When the concert business shut down in March 2020, Bobby Garza abruptly shifted from putting on live events to tearing them down — his company, Austin-based Forefront Networks, had to cancel the California food-and-music festival Yountville Live later that month. In early April, his life changed even more dramatically: Forefront furloughed 30 percent of its staff, including him.
As part of Billboard‘s efforts to best cover the coronavirus pandemic and its impacts on the music industry, we will be speaking with Garza, a 44-year-old former Forefront creative team leader who used to be general manager of festival producer Transmission Events, every other week to chronicle his experience throughout the crisis. As of early January, he is now vice president of programs and community outreach at the Long Center, a performing-arts facility in Austin, which, among other things is working on dispersing emergency SAVES grants worth tens of thousands of dollars to struggling local concert venues. (Read the latest installment here and see the full series here.
What have you been doing the past couple weeks at the Long Center?
We’ve been staffing up. We just launched our weekly summer outdoor concert series, The Drop-In. Last week was our first one. It’s a free thing, but we’re asking people to RSVP and get tickets so we can make sure we’re managing capacity on the terrace. And they have sold out, in about 20 minutes.
Does the demand reflect concerts coming back in general?
Man, I feel like the spigot’s just opening. I took my kid to get his second vaccine shot today, and not counting the drive time it took us 20 minutes, and 15 of that was just waiting to see if he’s going to have a reaction. On some level, people are feeling like, “If you haven’t gotten your vaccine yet, it’s on you, and the risk is no longer an unquantifiable, unavoidable kind of thing.” The responsibility lies with those individual people. I’m starting to hear more of that.
So the feeling of “if you don’t get the vaccine, you take your chances” is becoming more widespread in the concert business at this point?
It’s a mix of venues having a really hard time navigating the politicization of public-health regulations by locality or state. Part two is the SVOG [Shuttered Venue Operators Grant] money hasn’t gotten out to a critical mass of venues yet. There are venues that have been closed for 14, 15 months. The desperation is greater now than it was before. Out of 13,000 applicants, there have been 50 grants ordered. So if things are trickling, and you have an opportunity to try to start clawing back some of those dollars to stay alive — this is no longer a style choice for a lot of people.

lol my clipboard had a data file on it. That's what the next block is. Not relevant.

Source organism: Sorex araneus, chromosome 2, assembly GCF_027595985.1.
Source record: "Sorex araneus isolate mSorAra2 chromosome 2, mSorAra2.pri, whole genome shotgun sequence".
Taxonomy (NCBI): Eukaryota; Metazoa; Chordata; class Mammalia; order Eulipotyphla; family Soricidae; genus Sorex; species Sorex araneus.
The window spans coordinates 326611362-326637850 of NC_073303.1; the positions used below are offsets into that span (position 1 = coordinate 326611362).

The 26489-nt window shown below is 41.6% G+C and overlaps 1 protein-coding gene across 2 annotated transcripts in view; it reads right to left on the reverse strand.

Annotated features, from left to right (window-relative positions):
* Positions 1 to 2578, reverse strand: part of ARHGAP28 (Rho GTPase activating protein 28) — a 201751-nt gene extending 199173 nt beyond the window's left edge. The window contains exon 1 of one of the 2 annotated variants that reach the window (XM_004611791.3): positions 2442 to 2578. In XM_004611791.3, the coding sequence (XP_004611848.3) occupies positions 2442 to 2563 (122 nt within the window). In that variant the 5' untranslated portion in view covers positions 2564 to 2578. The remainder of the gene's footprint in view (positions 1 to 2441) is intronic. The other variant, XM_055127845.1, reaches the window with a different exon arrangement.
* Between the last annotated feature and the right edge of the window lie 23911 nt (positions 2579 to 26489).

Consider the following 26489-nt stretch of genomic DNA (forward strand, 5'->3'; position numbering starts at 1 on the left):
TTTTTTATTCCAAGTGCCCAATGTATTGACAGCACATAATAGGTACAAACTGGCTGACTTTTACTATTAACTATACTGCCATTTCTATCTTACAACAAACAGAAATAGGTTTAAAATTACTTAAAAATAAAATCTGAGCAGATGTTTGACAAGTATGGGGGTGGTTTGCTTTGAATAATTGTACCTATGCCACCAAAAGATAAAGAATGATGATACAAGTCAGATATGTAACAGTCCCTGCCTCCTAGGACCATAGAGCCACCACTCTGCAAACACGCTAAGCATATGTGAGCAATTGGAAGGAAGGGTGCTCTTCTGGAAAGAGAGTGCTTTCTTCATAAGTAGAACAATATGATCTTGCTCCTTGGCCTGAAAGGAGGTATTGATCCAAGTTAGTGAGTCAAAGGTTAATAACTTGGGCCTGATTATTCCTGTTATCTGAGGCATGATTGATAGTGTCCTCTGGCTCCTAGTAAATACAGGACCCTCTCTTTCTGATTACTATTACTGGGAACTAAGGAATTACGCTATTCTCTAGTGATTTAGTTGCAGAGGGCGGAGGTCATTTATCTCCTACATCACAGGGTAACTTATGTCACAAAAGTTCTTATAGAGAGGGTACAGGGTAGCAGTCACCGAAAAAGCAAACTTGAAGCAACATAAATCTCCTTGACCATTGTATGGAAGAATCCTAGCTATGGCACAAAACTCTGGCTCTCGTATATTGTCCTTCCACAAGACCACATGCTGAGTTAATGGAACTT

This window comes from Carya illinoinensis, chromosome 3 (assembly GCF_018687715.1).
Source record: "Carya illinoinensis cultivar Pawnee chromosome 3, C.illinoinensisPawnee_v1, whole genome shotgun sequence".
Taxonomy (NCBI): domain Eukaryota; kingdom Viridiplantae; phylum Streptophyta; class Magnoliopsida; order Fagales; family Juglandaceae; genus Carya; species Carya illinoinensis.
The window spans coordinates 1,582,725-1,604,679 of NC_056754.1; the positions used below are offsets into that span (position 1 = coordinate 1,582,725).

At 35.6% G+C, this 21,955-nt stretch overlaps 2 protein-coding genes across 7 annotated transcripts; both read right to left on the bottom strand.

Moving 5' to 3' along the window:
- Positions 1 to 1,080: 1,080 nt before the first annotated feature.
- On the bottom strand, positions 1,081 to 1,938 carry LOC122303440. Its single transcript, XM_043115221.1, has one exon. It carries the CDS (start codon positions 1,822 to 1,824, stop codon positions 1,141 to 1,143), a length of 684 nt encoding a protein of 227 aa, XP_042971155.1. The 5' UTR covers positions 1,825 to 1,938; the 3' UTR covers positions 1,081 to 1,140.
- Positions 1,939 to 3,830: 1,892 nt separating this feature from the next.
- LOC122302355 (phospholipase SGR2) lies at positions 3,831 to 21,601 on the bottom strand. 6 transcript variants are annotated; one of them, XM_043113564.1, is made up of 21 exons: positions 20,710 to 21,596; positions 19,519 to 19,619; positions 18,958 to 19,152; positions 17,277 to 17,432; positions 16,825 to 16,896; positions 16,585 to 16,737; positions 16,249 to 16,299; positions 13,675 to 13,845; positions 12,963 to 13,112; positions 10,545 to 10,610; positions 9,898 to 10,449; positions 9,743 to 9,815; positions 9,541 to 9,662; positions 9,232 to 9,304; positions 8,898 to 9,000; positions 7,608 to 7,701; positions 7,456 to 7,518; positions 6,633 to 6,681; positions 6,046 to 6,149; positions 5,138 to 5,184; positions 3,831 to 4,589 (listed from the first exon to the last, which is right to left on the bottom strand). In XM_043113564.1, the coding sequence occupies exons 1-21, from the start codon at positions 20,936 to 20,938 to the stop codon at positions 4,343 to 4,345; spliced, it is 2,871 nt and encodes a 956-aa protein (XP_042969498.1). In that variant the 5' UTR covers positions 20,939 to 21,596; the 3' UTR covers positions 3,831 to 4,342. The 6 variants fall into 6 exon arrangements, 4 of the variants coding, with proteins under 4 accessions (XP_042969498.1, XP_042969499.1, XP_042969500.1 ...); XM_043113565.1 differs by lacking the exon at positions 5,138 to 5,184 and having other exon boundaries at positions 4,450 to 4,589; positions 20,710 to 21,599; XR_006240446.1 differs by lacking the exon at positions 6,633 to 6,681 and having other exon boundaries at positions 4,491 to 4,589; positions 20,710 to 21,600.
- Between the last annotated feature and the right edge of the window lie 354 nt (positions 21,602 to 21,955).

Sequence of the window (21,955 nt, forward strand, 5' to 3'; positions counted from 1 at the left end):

When everything reopens, which seems like it may be soon, do you think demand will be too high for supply — like not enough shows for the people who want to see them?
Yeah, I do. In certain spaces, there’s going to be a glut. We’ve talked about this internally. There are only 52 weekends in the year and we’re trying to accommodate, what, 28 months of demand? That’s going to push other venues to increase their frequency and try to claw back some of those lost dollars. I worry about it getting super crowded. It’s going to be difficult for consumers to make their choices because there aren’t not as many hours in the weekend.
As a musician yourself, would you feel comfortable getting back in the van and doing festival dates and starting up again?
Comfortable, no. Probably would. If you’re fully vaccinated, the need for artists to connect with the audience outweighs the risk at this point. And different from audience members, if you’re going to Coachella or Austin City Limits Festival as an artist, you don’t have to go out in the general public.
But if you’re contemplating doing a regular tour, you’ll be crammed into vans and buses and have to deal with rest stops and gas stations, right?
Those are usually the fleeting types of indoor interactions that make me less worried the more I have read about things. Indoor shows are one of those question-marky things for me, but it’s hard to say how to find a universal answer other than whatever the CDC has recommended. You have to make your peace with that.
How are your kids?
Dude, they’re out of school! Had a fifth-grade advancement ceremony on Wednesday for my kid. It was a little emotional. I got a little misty. My oldest son was like, “I feel like I’ve lost a year and a half of school.” I was like, “You kind of did.” It’s a very significant portion of his entire academic career. Everyone’s a little worse for the wear. It’s not unsolvable and it’s not something we can’t work through. Little by little, nature will heal.